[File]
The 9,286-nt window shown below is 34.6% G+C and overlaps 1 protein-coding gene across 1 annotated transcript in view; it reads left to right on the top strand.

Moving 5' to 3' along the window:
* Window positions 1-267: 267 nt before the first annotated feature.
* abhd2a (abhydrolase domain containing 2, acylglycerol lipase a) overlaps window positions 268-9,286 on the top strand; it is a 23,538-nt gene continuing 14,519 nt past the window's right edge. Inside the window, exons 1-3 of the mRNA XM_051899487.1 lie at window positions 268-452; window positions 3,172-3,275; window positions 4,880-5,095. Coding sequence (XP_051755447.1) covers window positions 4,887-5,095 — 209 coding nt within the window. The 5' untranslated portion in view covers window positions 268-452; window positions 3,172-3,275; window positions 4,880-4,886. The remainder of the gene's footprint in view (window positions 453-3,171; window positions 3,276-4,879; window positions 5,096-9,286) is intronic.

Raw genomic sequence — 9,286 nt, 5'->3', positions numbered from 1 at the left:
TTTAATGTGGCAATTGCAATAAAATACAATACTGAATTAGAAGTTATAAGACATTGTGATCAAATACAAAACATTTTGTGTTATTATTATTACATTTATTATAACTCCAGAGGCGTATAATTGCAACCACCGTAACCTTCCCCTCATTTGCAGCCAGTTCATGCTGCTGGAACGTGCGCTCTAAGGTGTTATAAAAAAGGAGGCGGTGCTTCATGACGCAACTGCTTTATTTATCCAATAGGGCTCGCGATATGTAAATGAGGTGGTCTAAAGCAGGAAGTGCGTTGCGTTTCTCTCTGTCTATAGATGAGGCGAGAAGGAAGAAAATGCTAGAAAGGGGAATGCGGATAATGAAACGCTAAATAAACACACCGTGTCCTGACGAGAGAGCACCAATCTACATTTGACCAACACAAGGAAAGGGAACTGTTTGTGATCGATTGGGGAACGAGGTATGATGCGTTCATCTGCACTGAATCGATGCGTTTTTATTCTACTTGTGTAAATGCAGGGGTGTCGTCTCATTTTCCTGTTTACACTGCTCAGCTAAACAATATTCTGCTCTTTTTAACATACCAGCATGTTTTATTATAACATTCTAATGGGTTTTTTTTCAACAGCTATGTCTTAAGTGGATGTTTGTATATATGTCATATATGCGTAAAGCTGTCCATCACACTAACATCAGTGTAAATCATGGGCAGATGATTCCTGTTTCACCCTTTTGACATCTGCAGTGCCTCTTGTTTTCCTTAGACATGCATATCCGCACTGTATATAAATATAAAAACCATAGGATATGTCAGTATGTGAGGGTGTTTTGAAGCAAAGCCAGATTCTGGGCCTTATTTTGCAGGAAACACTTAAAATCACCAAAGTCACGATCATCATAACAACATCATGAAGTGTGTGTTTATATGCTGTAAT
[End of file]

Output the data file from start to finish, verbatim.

The 9,286-nt window shown below is 34.6% G+C and overlaps 1 protein-coding gene across 1 annotated transcript in view; it reads left to right on the top strand.

Moving 5' to 3' along the window:
* Window positions 1-267: 267 nt before the first annotated feature.
* abhd2a (abhydrolase domain containing 2, acylglycerol lipase a) overlaps window positions 268-9,286 on the top strand; it is a 23,538-nt gene continuing 14,519 nt past the window's right edge. Inside the window, exons 1-3 of the mRNA XM_051899487.1 lie at window positions 268-452; window positions 3,172-3,275; window positions 4,880-5,095. Coding sequence (XP_051755447.1) covers window positions 4,887-5,095 — 209 coding nt within the window. The 5' untranslated portion in view covers window positions 268-452; window positions 3,172-3,275; window positions 4,880-4,886. The remainder of the gene's footprint in view (window positions 453-3,171; window positions 3,276-4,879; window positions 5,096-9,286) is intronic.

Raw genomic sequence — 9,286 nt, 5'->3', positions numbered from 1 at the left:
TTTAATGTGGCAATTGCAATAAAATACAATACTGAATTAGAAGTTATAAGACATTGTGATCAAATACAAAACATTTTGTGTTATTATTATTACATTTATTATAACTCCAGAGGCGTATAATTGCAACCACCGTAACCTTCCCCTCATTTGCAGCCAGTTCATGCTGCTGGAACGTGCGCTCTAAGGTGTTATAAAAAAGGAGGCGGTGCTTCATGACGCAACTGCTTTATTTATCCAATAGGGCTCGCGATATGTAAATGAGGTGGTCTAAAGCAGGAAGTGCGTTGCGTTTCTCTCTGTCTATAGATGAGGCGAGAAGGAAGAAAATGCTAGAAAGGGGAATGCGGATAATGAAACGCTAAATAAACACACCGTGTCCTGACGAGAGAGCACCAATCTACATTTGACCAACACAAGGAAAGGGAACTGTTTGTGATCGATTGGGGAACGAGGTATGATGCGTTCATCTGCACTGAATCGATGCGTTTTTATTCTACTTGTGTAAATGCAGGGGTGTCGTCTCATTTTCCTGTTTACACTGCTCAGCTAAACAATATTCTGCTCTTTTTAACATACCAGCATGTTTTATTATAACATTCTAATGGGTTTTTTTTCAACAGCTATGTCTTAAGTGGATGTTTGTATATATGTCATATATGCGTAAAGCTGTCCATCACACTAACATCAGTGTAAATCATGGGCAGATGATTCCTGTTTCACCCTTTTGACATCTGCAGTGCCTCTTGTTTTCCTTAGACATGCATATCCGCACTGTATATAAATATAAAAACCATAGGATATGTCAGTATGTGAGGGTGTTTTGAAGCAAAGCCAGATTCTGGGCCTTATTTTGCAGGAAACACTTAAAATCACCAAAGTCACGATCATCATAACAACATCATGAAGTGTGTGTTTATATGCTGTAAT